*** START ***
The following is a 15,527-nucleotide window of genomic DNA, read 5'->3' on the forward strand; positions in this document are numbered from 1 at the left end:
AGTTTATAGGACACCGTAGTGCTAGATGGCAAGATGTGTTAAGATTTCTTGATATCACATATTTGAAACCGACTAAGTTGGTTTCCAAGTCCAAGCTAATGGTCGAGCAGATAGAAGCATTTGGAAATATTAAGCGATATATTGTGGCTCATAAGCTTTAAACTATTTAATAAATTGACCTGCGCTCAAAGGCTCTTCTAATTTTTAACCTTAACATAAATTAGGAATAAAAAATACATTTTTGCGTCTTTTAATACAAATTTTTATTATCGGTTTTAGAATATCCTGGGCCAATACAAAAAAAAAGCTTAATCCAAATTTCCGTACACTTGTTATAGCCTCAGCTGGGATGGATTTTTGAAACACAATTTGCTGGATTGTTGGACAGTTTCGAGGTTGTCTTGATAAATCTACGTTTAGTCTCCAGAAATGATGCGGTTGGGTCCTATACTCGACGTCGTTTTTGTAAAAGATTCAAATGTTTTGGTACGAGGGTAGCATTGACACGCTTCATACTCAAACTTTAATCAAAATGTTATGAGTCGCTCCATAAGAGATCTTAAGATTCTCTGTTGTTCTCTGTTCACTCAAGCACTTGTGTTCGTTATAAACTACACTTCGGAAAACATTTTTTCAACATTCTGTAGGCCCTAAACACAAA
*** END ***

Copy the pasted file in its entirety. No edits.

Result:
The following is a 15,527-nucleotide window of genomic DNA, read 5'->3' on the forward strand; positions in this document are numbered from 1 at the left end:
AGTTTATAGGACACCGTAGTGCTAGATGGCAAGATGTGTTAAGATTTCTTGATATCACATATTTGAAACCGACTAAGTTGGTTTCCAAGTCCAAGCTAATGGTCGAGCAGATAGAAGCATTTGGAAATATTAAGCGATATATTGTGGCTCATAAGCTTTAAACTATTTAATAAATTGACCTGCGCTCAAAGGCTCTTCTAATTTTTAACCTTAACATAAATTAGGAATAAAAAATACATTTTTGCGTCTTTTAATACAAATTTTTATTATCGGTTTTAGAATATCCTGGGCCAATACAAAAAAAAAGCTTAATCCAAATTTCCGTACACTTGTTATAGCCTCAGCTGGGATGGATTTTTGAAACACAATTTGCTGGATTGTTGGACAGTTTCGAGGTTGTCTTGATAAATCTACGTTTAGTCTCCAGAAATGATGCGGTTGGGTCCTATACTCGACGTCGTTTTTGTAAAAGATTCAAATGTTTTGGTACGAGGGTAGCATTGACACGCTTCATACTCAAACTTTAATCAAAATGTTATGAGTCGCTCCATAAGAGATCTTAAGATTCTCTGTTGTTCTCTGTTCACTCAAGCACTTGTGTTCGTTATAAACTACACTTCGGAAAACATTTTTTCAACATTCTGTAGGCCCTAAACACAAA